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by Rachel Devitt

November 21, 2013

Bellydance 101

by Rachel Devitt  |  November 21, 2013

"Bellydance" is, of course, not really a genre of music. Instead, it's an Americanized version of a vague, made-up, fairly reductive French umbrella term (danse du ventre) that lumped many distinct traditions of percussive, hip-shimmying dances found in the Middle East, North Africa, Turkey and other cultures. Dance traditions like these developed throughout the region and were often grouped locally into one of two Arabic-language categories: raqs baladi, a community (though sometimes gender-segregated) folk dance; and raqs sharqi, the solo, improvised, polished performance cousin of raqs baladi. While the specifics of these traditions vary regionally and historically, similarities include movements that incorporate body isolation (intricate, subtly acrobatic movements of the hips, abdominals, rib cage, etc.) that is engaged in an intimate dialogue/mirroring with the heavily rhythmic music accompanying it.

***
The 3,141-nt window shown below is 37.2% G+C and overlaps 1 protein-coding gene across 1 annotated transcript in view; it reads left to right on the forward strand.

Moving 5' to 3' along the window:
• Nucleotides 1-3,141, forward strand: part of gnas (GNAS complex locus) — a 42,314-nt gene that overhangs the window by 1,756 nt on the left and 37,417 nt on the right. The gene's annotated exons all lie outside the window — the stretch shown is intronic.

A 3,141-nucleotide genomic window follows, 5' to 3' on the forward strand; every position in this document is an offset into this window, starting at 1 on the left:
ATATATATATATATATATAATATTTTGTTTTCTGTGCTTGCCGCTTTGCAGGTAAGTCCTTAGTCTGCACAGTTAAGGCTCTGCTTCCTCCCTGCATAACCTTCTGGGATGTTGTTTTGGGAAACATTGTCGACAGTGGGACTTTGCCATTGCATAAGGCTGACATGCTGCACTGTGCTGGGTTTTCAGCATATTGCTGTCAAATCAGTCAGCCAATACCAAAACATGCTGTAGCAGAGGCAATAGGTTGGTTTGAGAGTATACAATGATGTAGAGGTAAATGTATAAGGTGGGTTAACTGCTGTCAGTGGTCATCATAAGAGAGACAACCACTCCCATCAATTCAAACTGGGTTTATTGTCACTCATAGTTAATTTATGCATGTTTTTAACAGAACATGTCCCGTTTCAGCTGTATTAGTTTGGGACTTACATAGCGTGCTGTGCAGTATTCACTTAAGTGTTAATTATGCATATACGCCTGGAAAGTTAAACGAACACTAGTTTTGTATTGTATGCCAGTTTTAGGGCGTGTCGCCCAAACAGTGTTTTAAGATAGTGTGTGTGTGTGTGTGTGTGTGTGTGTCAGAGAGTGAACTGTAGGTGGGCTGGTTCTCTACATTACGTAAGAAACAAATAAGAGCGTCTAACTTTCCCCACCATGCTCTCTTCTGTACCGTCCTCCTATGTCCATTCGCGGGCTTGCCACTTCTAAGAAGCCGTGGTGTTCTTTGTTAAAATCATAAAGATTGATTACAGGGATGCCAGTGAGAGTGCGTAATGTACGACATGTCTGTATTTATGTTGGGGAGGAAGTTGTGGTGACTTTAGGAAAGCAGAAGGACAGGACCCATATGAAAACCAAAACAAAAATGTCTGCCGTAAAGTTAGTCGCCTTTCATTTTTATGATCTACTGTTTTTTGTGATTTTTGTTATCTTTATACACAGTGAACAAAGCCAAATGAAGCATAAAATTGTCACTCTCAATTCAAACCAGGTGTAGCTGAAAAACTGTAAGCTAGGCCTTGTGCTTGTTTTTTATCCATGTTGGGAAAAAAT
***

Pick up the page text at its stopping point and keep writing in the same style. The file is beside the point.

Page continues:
Problematic terminology and complex histories notwithstanding, bellydance is here to stay as a term -- one that has even been adopted by dancers and musicians as a synonym for dances that are often categorized under the term raqs sharqi in the Middle East. So what does this playlist introduce? A wide range of musics associated with those percussive, body-isolating, hip-shimmying dances so many of us call "bellydance." We start in Egypt, where dance traditions like ghawazi are considered to be the touchstone for modern bellydance. We also cover both traditional and popular "bellydance" music from Turkey (where bellydance traditions are often closely associated with Romani communities), Lebanon and Morocco, along with newer Western traditions of "tribal" and/or electronic bellydance music from the likes of Turbo Tabla and Beats Antique. (We are keeping to the Middle Eastern-based traditions, however, so no classic burlesque or Shakira. This time, anyway!)

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